Firefighting costs for the Idaho Department of Lands are up significantly this year, the state Land Board was told this morning, coming to $24.4 million to date. An estimated $2.1 million of those costs will be reimbursed to the state Lands Department from other agencies, for a net cost of about $22.34 million. That’s far above the 20-year average of about $7.5 million. The reason: Though this hasn’t been the worst fire season statewide, more than a quarter of the fires have been on land for which the state has fire-protection responsibility. “As a percentage of the 200,000 acres being suppressed this year, we’re more than 25 percent of those,” said Tom Schultz, state lands director.
Two years ago, wildfires in the state were far more extensive, but burned largely on federally protected land.
“It has been a very active fire season for the Department of Lands on our protection districts,” state forester David Groeschl told the board. “We’ve had a lot of fire activity.” Four fires required Type 2 management teams in the past two weeks, he said; all are now contained. “Mop-up is occurring on those,” Groeschl said. The largest, the Big Cougar Fire, has burned 65,000 acres. The state’s costs include $1.8 million for fixed aircraft costs for the season.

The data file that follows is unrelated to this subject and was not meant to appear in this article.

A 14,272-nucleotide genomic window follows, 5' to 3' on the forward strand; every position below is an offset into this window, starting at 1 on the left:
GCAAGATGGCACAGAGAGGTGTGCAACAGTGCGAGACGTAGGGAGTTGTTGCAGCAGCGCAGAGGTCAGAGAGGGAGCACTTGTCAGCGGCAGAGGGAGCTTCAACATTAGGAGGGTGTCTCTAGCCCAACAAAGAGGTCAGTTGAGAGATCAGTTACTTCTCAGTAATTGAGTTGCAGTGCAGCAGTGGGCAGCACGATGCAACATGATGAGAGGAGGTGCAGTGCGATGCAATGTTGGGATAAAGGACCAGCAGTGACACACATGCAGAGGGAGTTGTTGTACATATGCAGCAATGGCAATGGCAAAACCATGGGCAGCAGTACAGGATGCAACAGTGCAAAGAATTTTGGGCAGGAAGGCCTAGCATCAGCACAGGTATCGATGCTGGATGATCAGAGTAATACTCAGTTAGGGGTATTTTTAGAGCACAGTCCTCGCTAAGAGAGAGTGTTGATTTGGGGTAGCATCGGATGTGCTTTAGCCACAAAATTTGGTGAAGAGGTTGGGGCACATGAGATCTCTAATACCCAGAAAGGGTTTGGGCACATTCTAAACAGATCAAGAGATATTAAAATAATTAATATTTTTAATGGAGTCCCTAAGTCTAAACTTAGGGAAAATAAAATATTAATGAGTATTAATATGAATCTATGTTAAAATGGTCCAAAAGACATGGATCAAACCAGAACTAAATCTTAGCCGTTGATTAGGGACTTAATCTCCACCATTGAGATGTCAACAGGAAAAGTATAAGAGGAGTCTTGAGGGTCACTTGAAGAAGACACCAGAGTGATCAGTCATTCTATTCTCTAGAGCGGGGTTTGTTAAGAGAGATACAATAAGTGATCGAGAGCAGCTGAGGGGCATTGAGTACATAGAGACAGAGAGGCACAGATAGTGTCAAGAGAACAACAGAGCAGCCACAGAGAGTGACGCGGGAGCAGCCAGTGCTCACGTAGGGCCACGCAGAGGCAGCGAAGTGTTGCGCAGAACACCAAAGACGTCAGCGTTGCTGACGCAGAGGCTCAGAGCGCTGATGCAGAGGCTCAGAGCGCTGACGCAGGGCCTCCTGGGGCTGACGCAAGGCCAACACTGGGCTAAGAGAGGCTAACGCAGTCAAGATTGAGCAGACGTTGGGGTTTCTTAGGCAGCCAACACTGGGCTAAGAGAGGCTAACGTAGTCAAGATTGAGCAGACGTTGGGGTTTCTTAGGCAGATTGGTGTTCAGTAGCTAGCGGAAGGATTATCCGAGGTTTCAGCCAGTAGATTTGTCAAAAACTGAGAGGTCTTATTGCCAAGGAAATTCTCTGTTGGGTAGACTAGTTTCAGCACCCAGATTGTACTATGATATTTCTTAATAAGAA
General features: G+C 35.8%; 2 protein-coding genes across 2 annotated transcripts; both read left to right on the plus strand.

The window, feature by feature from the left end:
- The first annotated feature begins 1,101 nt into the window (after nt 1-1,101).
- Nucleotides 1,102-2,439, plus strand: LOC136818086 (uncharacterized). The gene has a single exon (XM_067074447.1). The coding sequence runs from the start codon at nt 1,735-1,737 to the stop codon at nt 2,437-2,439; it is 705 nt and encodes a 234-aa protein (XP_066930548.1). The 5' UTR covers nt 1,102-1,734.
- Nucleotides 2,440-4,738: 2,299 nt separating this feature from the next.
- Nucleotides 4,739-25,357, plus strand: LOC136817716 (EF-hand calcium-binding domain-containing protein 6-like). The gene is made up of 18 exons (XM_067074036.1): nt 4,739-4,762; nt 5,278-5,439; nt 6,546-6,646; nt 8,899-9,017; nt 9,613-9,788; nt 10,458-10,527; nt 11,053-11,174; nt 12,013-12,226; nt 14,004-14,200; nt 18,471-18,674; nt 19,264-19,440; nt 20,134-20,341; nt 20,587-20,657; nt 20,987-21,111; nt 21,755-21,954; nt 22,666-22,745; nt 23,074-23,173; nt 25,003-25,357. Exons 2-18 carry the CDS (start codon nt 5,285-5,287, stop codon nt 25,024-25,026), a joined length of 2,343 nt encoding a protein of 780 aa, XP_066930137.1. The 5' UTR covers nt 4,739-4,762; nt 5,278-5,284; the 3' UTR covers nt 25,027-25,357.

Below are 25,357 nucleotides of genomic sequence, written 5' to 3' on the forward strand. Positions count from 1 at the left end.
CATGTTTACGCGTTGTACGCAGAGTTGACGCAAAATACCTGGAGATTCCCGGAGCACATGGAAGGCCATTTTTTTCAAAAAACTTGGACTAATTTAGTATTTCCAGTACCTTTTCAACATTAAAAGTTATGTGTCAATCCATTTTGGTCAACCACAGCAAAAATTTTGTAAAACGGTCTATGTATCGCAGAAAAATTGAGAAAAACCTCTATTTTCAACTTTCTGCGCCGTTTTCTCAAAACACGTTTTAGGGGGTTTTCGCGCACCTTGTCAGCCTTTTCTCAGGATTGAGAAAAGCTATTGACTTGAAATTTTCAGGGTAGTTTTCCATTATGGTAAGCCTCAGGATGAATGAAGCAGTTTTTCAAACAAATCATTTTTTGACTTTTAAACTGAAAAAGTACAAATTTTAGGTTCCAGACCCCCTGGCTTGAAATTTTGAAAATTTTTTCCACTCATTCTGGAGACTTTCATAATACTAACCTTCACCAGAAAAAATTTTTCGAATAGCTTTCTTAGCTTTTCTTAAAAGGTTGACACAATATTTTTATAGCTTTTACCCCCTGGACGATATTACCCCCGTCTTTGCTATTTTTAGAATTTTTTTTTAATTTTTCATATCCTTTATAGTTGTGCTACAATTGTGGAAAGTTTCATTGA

“As of right now, August is predicted to be warmer than normal with normal precipitation, which isn’t much for August,” Groeschl said. “Given those predictions, we expect still a very active fire season right now. We’ve got some recent precipitation which is good, helps slow things down right now, but we’ll see what happens throughout the rest of August and early September.”
Schultz said this year’s state firefighting price tag could end up four times the 20-year average, saying it’s been a “very difficult, very expensive fire season so far for us.”
The state Land Board, which consists of the state's top five elected officials and is chaired by the governor, has sent out an opinion piece to Idaho news media hailing the endowment's record earnings in the past year, from the record 18.8 percent return on investments in the endowment fund to a 14-year high of $102 million from state endowment lands. That included the take from a record 347 million board feet of timber that was logged from the endowment lands, part of it consisting of trees that had been damaged by wildfire or insects, and from a hotly bid-for $1 million lease to use state lands to recreate Evel Knievel’s 1974 attempt to jump the Snake River Canyon near Twin Falls. “Together with our state land managers and the fund managers who invest the revenues they work hard to generate, we’re showing Idahoans that active management of State endowment trust lands and prudent investment of financial assets benefit us all,” the board said in the piece; you can read it in full below.